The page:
If all we can do, in the short term at least, is send a message with our money, that’s what needs to be done. The Sultan isn’t listening to us; he doesn’t care about us; we are specks of dust to him.

      A boycott may not grab his attention, but it’s got a better shot than just “talking” It also makes the LGBT community and our allies around the world aware of this awful situation.

      May 17, 2014 at 12:52 pm · @ReplyReply to this comment ·
    • jar
      jar

      Neville Chamberlain supports Ruth Hunt.

      This is a problem with a lot of organizations that claim to promote our rights. They are filled with over-privileged people working the non-profit and NGO sector for their comfortable existences. They are not activists, but arrivistes in search of a public profile and personal comfort.

      May 17, 2014 at 5:53 pm · @ReplyReply to this comment ·
    • Lvng1tor
      Lvng1tor

      @jar: Well said.

      May 17, 2014 at 6:03 pm · @ReplyReply to this comment ·
    • sejjo
      sejjo

      @Mezaien: To whoever controls the weather (I’m looking at you God!), please strike this guy with lightning!

      May 17, 2014 at 9:20 pm · @ReplyReply to this comment ·
    • toberlin
      toberlin

      know your enemy…
      I think there is a foreign policy tendency that the U.S. somtimes is doing too much and think too little and European Countries sometimes do too little and think too much.
      The Question is how to support the people in Brunei best?Easy Question ,difficulut answer.And in my opinion it is good and important to have several doors open.Just because Stonewall strikes another way does not mean the way of U.S people is totally wrong.And Stonewall is not the enemy.Like the political concerns in relation to the Iraq war were not anti-American.Because I share some expert opinon that the Sultan of Brunei in the face of dwindling resources tries to stabilize its power-position for the next generation.And I think when it comes to make an”example” people who are LGBT could be affected at first.I have neither the English nor the time to explain the whole political system of Brunei( how the Sultan keeps people quiet) or why muslim countries often have less democratic understanding ( NO “Age of Enlightenment”= Scharia is often accepted as legal basis)etc.,but I am pretty sure that Stonewall is not the ENEMY.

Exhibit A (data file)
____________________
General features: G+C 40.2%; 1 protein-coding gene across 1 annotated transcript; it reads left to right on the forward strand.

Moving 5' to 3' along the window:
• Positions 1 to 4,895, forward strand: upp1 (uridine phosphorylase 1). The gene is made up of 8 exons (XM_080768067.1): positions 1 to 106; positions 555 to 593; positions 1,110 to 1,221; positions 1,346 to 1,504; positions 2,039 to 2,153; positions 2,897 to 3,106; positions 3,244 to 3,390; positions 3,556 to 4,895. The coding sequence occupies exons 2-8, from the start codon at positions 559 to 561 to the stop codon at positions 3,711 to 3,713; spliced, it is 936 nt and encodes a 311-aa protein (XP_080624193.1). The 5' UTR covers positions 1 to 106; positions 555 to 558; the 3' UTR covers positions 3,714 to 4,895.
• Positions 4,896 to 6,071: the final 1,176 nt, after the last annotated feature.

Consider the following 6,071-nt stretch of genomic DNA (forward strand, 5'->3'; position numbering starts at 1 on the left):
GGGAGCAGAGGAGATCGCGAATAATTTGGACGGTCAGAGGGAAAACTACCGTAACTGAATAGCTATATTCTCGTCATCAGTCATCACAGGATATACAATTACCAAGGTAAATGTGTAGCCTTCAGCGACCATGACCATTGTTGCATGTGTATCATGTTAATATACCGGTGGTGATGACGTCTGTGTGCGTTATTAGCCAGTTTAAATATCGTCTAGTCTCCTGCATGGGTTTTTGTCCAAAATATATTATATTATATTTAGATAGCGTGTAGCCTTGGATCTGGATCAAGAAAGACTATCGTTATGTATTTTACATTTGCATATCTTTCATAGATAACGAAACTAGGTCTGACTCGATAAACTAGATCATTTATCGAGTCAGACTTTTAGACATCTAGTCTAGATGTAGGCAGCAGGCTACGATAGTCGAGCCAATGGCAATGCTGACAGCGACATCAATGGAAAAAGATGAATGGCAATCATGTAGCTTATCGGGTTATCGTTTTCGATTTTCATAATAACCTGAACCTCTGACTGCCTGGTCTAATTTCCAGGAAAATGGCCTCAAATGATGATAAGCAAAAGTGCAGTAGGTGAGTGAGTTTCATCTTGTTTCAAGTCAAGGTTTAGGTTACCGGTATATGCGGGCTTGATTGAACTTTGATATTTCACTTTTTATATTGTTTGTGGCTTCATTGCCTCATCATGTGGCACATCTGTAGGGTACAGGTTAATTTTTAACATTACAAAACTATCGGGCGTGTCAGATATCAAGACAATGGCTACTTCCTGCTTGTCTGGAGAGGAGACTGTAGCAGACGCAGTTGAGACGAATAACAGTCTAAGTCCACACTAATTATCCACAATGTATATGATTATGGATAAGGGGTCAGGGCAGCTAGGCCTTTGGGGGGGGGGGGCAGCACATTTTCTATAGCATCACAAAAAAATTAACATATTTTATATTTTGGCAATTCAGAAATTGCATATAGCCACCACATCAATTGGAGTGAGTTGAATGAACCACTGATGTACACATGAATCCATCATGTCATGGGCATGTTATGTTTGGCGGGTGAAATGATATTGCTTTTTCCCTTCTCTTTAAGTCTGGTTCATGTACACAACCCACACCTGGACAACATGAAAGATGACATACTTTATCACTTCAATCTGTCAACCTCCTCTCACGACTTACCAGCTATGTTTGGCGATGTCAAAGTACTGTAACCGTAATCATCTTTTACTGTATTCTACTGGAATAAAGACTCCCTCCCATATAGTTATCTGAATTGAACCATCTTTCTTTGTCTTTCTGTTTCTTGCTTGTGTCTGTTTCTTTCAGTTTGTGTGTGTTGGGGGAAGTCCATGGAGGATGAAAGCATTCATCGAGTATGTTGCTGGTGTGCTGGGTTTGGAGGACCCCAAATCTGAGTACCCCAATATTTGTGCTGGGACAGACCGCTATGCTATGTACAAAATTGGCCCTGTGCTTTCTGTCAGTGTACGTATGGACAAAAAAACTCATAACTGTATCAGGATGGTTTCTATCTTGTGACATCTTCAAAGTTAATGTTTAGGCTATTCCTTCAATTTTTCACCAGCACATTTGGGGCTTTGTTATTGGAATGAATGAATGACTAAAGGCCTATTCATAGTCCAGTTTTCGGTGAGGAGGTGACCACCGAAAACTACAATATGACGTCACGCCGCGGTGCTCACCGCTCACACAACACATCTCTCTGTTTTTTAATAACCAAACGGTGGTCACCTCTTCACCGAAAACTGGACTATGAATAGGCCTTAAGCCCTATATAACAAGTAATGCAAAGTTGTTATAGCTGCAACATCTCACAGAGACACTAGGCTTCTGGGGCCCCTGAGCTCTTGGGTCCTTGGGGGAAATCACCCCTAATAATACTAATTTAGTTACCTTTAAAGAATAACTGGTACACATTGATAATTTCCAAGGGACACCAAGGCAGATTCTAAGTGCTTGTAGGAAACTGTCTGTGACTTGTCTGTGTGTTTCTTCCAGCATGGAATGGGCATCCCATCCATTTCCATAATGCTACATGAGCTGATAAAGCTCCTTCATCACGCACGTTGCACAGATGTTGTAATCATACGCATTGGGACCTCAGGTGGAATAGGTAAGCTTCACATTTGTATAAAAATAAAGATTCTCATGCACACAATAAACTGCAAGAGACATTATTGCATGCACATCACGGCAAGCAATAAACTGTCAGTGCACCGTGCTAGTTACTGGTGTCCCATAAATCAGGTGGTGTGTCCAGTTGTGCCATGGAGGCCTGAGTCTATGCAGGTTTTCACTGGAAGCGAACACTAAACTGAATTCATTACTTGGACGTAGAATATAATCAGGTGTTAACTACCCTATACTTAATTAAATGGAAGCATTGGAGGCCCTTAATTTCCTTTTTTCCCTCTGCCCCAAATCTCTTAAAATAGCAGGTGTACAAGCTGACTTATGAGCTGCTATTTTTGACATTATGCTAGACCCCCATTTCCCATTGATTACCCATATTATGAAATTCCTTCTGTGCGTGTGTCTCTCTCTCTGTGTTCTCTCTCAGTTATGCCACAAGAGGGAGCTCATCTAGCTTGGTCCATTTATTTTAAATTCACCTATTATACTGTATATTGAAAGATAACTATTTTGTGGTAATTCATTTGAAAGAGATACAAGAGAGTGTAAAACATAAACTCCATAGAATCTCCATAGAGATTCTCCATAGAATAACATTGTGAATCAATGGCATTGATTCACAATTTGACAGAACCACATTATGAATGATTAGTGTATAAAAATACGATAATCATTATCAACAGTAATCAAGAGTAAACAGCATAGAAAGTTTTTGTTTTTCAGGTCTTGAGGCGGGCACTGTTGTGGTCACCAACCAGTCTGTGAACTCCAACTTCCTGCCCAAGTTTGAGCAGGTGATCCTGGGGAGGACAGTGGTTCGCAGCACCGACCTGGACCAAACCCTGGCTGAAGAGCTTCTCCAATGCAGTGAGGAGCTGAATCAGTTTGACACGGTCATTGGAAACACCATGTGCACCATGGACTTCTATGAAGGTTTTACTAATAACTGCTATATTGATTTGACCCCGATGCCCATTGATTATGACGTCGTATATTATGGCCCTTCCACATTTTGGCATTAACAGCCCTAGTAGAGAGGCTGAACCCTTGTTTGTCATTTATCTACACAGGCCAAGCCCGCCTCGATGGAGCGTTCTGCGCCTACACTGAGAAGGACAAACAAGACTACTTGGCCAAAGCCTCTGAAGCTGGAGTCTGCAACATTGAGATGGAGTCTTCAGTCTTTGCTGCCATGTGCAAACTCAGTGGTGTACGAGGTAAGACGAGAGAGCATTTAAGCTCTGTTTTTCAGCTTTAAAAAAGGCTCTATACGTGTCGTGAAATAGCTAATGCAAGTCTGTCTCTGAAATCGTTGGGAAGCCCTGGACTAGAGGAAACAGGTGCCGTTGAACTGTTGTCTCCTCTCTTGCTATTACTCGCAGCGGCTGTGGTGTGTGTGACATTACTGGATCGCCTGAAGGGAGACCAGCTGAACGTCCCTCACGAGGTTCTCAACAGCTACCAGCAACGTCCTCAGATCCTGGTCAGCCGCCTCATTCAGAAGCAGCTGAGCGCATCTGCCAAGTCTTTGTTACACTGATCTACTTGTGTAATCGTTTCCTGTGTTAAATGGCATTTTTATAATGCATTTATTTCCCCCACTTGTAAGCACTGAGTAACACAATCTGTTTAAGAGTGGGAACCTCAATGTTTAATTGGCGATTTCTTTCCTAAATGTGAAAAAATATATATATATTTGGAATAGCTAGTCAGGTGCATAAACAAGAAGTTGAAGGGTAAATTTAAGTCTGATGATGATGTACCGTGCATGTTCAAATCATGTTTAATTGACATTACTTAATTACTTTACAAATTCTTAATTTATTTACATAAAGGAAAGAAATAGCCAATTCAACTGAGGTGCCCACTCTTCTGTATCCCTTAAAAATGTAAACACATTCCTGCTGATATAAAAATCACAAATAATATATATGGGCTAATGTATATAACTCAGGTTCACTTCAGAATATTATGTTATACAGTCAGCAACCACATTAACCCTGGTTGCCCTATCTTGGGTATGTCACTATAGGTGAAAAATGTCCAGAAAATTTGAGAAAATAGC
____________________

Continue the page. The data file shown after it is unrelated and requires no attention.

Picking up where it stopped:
May 18, 2014 at 2:11 pm · @ReplyReply to this comment ·
    • Cam
      Cam

      @toberlin:

      The funny thing, what happens after these rulers try to institute Sharia law to appease the religious clerics? Those clerics turn on them. Look at the problems that Saudi Arabia is having.

      The Sultan is trying to hold the tiger by the tail and is being foolish.

      May 19, 2014 at 10:24 am · @ReplyReply to this comment ·
    • toberlin
      toberlin

      Cam:
      :)I think we both know what happens when RELIGION is used as LEGAL BASIS.Things and Countries get out of Control.

      May 19, 2014 at 11:05 am · @ReplyReply to this comment ·
    • toberlin
      toberlin

      The Freedom of Religion is a basis of Democracy.But the separation of church and state as well.

      May 19, 2014 at 11:31 am · @ReplyReply to this comment ·